A2RL: Complete guide to world's biggest autonomous motor race – Motor Sport

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A world’s first in Abu Dhabi
One grand prix track, eight cars, and no drivers. This weekend, for the first time, multiple autonomous cars will be battling wheel-to-wheel in an open race, controlled entirely by AI.
The Abu Dhabi competition marks the launch of the Autonomous Racing League (A2RL), which is hoping to attract a global audience to its new form of motor sport that has software engineers rather than drivers at the forefront.
Teams from technology organisations and universities around the world will each operate a Dallara-made Super Formula SF23 car, controlled by a computer in the cockpit.
Until now, no more than two full-size autonomous cars have raced wheel-to-wheel, and the results of the debut race should be clear for all to see, both for the spectators at the full Yas Marina circuit which will host the Abu Dhabi F1 Grand Prix later this year, as well as viewers watching the live stream on YouTube and Twitch.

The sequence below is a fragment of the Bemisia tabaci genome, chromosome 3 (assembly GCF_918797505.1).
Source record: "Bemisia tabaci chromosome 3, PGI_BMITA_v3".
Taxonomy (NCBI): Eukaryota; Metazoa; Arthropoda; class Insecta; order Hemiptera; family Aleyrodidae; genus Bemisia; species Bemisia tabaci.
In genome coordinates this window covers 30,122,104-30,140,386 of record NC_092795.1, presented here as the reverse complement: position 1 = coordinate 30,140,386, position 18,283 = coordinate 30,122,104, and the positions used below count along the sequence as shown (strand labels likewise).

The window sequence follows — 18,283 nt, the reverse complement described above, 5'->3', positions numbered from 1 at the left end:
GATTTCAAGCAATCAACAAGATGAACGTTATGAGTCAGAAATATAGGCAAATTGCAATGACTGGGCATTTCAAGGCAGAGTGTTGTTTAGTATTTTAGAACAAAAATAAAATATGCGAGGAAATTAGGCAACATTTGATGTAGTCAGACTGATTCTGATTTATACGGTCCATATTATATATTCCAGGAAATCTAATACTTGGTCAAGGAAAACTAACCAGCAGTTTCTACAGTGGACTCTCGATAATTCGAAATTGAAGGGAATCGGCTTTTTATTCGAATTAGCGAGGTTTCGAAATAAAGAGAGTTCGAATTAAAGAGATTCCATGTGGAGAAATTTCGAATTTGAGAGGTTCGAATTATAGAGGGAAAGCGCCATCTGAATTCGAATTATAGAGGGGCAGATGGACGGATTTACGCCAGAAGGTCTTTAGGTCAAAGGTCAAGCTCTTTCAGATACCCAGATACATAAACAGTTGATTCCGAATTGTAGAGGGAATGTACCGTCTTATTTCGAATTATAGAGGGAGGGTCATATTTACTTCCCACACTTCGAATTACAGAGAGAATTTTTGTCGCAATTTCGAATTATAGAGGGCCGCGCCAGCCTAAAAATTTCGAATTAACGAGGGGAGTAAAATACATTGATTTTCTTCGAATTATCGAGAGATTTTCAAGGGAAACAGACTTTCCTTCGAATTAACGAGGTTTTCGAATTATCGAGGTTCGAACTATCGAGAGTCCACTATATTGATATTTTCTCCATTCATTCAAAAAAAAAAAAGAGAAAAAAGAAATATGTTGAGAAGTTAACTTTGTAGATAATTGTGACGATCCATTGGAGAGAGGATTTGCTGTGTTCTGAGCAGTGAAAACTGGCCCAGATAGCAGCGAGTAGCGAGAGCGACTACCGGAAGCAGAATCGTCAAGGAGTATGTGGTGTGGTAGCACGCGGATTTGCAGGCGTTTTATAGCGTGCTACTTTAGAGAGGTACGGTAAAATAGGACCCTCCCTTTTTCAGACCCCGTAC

Can AI really replace a racing driver? Will it deliver a thrilling race? And will anybody want to tune in?
Here’s everything you need to know about the A2RL — Abu Dhabi’s Autonomous Racing League — including the race weekend format, the teams competing and the cars which will be on track.
Click below to read about every aspect of the A2RL: 
Dallara-made Super Formula cars are set to hit the Yas Marina circuit this weekend
Without driver behind the wheel, the spotlight will instead be on the software, as well as the programmers that might typically be behind the scenes.
To make it more straightforward for universities and other organisations to enter the league, the A2RL is a ‘spec’ series, meaning that every team is given the same car: a Dallara-made SF23, powered by a 550bhp 4-cylinder 2-litre engine, as used (by human drivers) in the Japanese Super Formula series. For A2RL, the car is covered with an array of 360° cameras, radars and lidar detectors. This standardised platform allows teams to focus all their efforts on the development of the AI software.
Yas Marina will host a field of AI-driven race cars for the first time this weekend: full details on how to watch the A2RL, plus live stream as well as the teams and cars involved